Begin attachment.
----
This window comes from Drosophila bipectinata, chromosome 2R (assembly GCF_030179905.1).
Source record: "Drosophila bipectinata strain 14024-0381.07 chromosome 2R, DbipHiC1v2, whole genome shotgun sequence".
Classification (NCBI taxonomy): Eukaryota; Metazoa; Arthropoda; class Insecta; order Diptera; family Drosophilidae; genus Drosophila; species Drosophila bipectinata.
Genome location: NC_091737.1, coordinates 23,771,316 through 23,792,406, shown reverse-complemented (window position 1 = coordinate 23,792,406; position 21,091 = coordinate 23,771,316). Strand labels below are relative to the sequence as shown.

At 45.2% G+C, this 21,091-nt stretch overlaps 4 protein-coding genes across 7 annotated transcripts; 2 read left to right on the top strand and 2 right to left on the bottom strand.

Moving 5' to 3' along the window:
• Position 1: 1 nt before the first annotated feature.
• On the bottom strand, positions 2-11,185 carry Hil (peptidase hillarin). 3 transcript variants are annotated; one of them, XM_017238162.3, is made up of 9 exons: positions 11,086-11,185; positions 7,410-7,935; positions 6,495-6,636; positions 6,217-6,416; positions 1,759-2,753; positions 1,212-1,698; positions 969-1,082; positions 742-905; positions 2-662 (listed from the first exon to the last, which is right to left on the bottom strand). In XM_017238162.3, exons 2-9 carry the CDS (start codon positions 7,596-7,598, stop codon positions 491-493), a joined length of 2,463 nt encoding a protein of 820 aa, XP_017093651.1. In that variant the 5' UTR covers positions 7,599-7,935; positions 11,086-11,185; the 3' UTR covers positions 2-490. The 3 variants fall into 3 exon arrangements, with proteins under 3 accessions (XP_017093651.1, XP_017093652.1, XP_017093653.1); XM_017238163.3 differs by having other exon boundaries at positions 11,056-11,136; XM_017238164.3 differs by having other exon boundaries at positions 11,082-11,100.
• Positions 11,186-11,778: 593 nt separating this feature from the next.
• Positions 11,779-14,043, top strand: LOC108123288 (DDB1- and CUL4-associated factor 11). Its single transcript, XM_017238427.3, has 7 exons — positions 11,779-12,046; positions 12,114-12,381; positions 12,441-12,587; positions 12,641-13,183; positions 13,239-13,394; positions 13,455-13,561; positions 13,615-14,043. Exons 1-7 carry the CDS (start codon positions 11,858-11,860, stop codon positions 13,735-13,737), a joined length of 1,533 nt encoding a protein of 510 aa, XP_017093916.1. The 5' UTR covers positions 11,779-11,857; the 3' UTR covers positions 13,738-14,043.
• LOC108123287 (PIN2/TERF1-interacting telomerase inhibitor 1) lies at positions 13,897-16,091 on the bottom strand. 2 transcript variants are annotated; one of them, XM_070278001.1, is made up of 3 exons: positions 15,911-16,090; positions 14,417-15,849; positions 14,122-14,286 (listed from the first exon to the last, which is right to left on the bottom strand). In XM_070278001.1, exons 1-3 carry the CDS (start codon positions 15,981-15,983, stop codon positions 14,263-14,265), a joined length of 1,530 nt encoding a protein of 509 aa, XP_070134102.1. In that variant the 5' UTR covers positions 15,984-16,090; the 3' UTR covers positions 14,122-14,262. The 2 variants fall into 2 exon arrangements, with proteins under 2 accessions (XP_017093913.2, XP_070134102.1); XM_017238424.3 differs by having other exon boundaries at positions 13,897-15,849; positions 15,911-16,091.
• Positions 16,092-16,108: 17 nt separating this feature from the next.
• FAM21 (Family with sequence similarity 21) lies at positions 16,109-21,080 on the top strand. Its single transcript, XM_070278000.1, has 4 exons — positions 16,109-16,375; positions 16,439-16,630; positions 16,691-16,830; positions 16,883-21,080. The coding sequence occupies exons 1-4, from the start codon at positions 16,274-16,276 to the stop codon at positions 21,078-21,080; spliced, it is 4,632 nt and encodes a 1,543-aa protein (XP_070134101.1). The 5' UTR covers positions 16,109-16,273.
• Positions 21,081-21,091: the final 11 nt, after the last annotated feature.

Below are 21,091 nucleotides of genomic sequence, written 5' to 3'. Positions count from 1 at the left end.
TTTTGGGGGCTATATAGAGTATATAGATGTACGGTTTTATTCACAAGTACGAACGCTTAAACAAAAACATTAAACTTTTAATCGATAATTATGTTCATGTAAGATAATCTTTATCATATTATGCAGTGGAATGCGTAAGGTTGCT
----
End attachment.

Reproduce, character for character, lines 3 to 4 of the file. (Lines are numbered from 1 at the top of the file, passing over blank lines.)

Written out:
Classification (NCBI taxonomy): Eukaryota; Metazoa; Arthropoda; class Insecta; order Diptera; family Drosophilidae; genus Drosophila; species Drosophila bipectinata.
Genome location: NC_091737.1, coordinates 23,771,316 through 23,792,406, shown reverse-complemented (window position 1 = coordinate 23,792,406; position 21,091 = coordinate 23,771,316). Strand labels below are relative to the sequence as shown.